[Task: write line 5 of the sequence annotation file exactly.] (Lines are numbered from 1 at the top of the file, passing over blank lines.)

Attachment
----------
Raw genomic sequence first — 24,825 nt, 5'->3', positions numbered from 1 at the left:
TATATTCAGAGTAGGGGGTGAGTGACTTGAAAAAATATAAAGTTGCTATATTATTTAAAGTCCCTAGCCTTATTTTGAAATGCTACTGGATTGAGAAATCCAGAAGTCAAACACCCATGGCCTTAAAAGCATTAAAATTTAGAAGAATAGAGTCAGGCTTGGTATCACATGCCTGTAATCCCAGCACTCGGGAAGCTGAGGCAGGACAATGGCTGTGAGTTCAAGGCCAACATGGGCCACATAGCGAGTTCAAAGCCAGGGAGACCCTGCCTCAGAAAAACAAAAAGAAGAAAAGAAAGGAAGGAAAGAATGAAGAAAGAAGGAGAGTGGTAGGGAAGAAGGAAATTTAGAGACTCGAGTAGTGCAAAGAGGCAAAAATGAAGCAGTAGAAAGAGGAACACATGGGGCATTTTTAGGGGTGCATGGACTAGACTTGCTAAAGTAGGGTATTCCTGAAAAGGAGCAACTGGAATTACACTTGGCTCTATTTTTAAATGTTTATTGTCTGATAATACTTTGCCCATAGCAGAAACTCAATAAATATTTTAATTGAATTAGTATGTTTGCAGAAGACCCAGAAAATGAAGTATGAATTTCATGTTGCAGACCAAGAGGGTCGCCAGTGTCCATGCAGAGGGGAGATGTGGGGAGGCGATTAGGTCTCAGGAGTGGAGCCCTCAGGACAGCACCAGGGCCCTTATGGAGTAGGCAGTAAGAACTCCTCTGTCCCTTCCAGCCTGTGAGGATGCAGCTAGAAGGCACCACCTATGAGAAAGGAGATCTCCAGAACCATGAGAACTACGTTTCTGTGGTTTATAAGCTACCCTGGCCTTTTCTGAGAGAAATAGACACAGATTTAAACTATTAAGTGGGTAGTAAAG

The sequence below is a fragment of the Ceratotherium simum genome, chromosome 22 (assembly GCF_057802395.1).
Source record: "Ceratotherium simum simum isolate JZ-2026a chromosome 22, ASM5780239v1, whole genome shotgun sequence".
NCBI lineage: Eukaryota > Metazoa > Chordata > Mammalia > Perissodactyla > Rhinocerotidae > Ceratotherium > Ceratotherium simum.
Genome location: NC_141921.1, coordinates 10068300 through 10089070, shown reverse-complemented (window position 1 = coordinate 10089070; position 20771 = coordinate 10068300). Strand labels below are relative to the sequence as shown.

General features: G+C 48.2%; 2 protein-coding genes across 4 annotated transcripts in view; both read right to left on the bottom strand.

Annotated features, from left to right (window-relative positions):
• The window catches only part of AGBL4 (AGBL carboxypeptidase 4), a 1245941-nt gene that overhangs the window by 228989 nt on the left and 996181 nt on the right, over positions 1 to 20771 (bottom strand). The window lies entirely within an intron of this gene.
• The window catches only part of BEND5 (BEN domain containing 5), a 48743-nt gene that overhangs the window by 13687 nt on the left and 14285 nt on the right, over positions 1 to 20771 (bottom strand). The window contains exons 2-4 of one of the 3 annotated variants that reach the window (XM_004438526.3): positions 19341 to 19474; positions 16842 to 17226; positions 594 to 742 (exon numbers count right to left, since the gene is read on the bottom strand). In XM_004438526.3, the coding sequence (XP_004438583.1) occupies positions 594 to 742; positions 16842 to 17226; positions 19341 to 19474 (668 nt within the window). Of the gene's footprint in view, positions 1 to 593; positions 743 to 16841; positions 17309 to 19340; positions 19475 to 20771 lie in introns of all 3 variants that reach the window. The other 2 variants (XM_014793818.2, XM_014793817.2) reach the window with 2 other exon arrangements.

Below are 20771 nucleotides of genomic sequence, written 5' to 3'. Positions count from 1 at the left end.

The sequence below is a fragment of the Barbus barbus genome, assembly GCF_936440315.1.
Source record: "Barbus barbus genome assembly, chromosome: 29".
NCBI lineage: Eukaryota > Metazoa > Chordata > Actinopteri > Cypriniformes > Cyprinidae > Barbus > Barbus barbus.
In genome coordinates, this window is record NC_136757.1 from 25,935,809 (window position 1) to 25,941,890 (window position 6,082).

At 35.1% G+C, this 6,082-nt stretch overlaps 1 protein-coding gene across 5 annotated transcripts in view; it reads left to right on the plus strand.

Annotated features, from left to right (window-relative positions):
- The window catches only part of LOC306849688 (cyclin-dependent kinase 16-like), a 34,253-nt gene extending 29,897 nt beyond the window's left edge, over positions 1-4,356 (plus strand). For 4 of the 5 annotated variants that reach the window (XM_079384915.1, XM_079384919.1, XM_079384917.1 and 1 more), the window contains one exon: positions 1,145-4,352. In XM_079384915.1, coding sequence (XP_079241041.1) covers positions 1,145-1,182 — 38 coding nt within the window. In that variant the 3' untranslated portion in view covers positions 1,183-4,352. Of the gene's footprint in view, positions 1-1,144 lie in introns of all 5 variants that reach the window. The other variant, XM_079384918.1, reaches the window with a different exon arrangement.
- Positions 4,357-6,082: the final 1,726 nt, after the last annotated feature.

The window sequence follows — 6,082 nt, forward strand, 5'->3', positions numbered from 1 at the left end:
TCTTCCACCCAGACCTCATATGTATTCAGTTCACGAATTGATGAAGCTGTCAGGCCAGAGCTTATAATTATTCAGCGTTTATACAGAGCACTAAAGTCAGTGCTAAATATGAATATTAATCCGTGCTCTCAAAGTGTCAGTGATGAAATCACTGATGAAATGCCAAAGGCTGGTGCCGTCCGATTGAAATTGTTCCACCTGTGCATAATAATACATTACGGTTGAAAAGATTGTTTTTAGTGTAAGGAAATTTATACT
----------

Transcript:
NCBI lineage: Eukaryota > Metazoa > Chordata > Mammalia > Perissodactyla > Rhinocerotidae > Ceratotherium > Ceratotherium simum.